Increased expression of Byr4p(595–665) produced multiseptated cells (Fig. 4C). Localisation of SIN proteins showed that Spg1p-GFP, Cdc7p-GFP and GFP-Sid1p were associated with the spindle pole bodies, at all stages of the cell cycle, whereas Cdc16p and full-length Byr4p failed to localise to the SPB (Fig. 4D), These data are consistent with hyper-activation of the SIN and the multiseptated phenotype (Fig. 4C). Western blotting (Fig. 4E) revealed that the steady-state level of Spg1p changed by a factor of less than two in response to increased expression of this fragment (supplementary material Fig. S2B). By contrast, the level of full-length Byr4p increased upon overexpression of Byr4p(595-665), and the rapidly migrating forms of Byr4p were most abundant, as observed in cdc16-116. These data are consistent with the view that increased expression of the Cdc16p-binding domain of Byr4p titrates Cdc16p away from full-length Byr4p. As Byr4p and Cdc16p are interdependent for localisation, full-length Byr4p can no longer associate with the SPB to regulate Spg1p, resulting in constitutive SIN signalling.
As the steady-state level of Byr4p increased in cdc16-116 (Fig. 2A), and also upon overexpression of Byr4p(595-665) (Fig. 4E), we considered the possibility that degradation of full-length Byr4p requires Cdc16p. To test this hypothesis, we used the strain mob1-R4 cdc16::ura4+, in which loss of Cdc16p is rescued by the mob1-R4 mutant (Fournier et al., 2001). Western blotting revealed that the steady-state level of Byr4p was elevated in mob1-R4 cdc16::ura4+ compared with wild-type cells (Fig. 2A). Crucially, Byr4p was no longer degraded in the triple mutant cdc16::ura4+ mob1-R4 spg1-B8 (Fig. 5A), indicating that degradation of Byr4p that is not complexed to Spg1p requires Cdc16p. The mob1-R4 mutant alone did not affect the steady-state level of Byr4p (Fig. 2A). Note that the mutant mob1-R4 spg1-B8 is synthetically lethal at all temperatures (Salimova et al., 2000), which precludes analysis of the effects of this combination upon Byr4p. To investigate this further, we examined the effects of increased expression of Byr4p fragments upon the level of Byr4p in mob1-R4 cdc16::ura4+ cells. As shown in Fig. 5B, overexpression of Byr4p(1-595) and Byr4p(595-665) in this strain did not increase or decrease, respectively, the steady-state level of full-length Byr4p, as it does in wild-type cells (Fig. 4E). Finally, we examined the effect of expressing fragments of Byr4p in spg1-B8. We found that increased expression of Byr4p(595-665), which would compete for binding to Cdc16p, prevented degradation of full-length Byr4p (Fig. 5C). By contrast, Byr4p(1-595), which cannot interact with Cdc16p, did not (Fig. 5C). Together, these data are consistent with the view that degradation of Byr4p requires its interaction with Cdc16p.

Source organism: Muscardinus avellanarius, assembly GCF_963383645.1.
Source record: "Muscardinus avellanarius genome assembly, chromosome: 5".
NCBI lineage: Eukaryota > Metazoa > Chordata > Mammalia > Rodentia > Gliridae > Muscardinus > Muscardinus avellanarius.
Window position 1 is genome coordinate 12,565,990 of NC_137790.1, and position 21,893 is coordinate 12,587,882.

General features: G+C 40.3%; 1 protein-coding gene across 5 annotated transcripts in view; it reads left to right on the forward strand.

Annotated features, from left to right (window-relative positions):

Association of Spg1p with the SPB requires interaction either with its GAP, Byr4p-Cdc16p, or its effector, Cdc7p
Overexpression of the Spg1-binding domain of Byr4p showed that neither Cdc16p nor Spg1p can localize to the SPB in the absence of full-length Byr4p (Fig. 4B). The loss of Cdc16p from the SPB is likely to reflect the interdependence of Byr4p and Cdc16p for localisation (Cerutti and Simanis, 1999; Li et al., 2000). However, the loss of Spg1p-GFP from the SPB was unexpected as loss of either Byr4p-Cdc16p or Cdc7p does not affect Spg1p association with the SPB (Li et al., 2000; Sohrmann et al., 1998). This result led us to hypothesise that the association of Spg1p with the SPB might require the presence of one of its binding partners, the GAP or the effector Cdc7p. We therefore examined the effect of loss of both Cdc7p and GAP function upon Spg1p localisation. In mob1-R4 byr4::ura4+ and mob1-R4 cdc16::ura4+ cells that lack GAP function, Spg1p-GFP and Cdc7p-GFP both associated with the SPB throughout the cell cycle, while, as expected, Cdc16-GFP and GFP-Byr4 did not (Fig. 6A,B). Likewise, SPB localization of Spg1p-GFP was not compromised in cdc7-A20 cdc16+ cells grown at the restrictive temperature (Fig. 6A). However in cdc7-A20 cdc16::ura4+ cells (Fournier et al., 2001), Spg1p-GFP was associated with the SPB in the multiseptated cells at 25°C, when Cdc7p is functional, but not in multinucleated cells at 36°C (Fig. 6C), when Cdc7-A20p activity is reduced (Fankhauser and Simanis, 1994). These data indicate that binding of Spg1p-GFP to the SPB requires it to associate with either the GAP or Cdc7p. As the mutant Cdc7-A20p-GFP localises to the SPB at 25°C, but not at 36°C (Fig. 6D), we cannot at present distinguish whether the Spg1p-GFP SPB association in the absence of the GAP requires the kinase activity of Cdc7p, interaction with Cdc7p or both. The same results were obtained using similar strains based on the cdc7-24 allele (data not shown).